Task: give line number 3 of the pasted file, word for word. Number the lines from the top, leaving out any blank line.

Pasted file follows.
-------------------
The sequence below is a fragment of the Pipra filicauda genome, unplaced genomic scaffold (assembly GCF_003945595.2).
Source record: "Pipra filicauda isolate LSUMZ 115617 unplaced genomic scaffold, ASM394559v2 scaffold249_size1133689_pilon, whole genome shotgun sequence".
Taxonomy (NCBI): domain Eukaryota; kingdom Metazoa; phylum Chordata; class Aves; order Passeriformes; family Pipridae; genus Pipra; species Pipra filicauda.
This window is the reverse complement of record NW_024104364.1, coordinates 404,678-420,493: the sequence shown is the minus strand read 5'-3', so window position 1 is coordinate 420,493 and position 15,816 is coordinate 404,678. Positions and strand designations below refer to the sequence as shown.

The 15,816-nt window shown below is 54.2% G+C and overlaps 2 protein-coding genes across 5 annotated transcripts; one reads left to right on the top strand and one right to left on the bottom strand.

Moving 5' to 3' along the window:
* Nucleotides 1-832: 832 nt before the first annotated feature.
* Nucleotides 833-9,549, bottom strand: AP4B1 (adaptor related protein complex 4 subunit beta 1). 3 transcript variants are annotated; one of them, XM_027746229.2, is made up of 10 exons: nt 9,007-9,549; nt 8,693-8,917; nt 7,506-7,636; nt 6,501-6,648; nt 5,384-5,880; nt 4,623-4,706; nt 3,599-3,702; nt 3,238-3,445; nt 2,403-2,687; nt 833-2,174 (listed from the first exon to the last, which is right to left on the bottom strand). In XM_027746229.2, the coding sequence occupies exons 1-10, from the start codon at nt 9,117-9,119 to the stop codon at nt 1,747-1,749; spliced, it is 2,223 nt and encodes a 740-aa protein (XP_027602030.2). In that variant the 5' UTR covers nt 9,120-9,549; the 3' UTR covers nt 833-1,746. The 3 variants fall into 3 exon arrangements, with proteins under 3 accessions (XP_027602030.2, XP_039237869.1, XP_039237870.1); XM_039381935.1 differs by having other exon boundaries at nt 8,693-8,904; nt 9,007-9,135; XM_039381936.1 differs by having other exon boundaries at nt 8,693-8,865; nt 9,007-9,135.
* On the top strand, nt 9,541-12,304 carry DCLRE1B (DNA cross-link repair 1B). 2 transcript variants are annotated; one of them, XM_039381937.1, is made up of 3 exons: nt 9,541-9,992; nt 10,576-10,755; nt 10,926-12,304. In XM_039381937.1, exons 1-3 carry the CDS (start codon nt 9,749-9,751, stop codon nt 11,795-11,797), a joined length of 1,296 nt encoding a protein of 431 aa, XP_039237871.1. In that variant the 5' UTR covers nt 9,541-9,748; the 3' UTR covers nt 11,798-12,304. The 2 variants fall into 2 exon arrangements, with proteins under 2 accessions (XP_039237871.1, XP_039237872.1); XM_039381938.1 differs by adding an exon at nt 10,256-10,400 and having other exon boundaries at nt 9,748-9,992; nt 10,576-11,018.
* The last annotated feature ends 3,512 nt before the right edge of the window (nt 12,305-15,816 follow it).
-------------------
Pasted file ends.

Taxonomy (NCBI): domain Eukaryota; kingdom Metazoa; phylum Chordata; class Aves; order Passeriformes; family Pipridae; genus Pipra; species Pipra filicauda.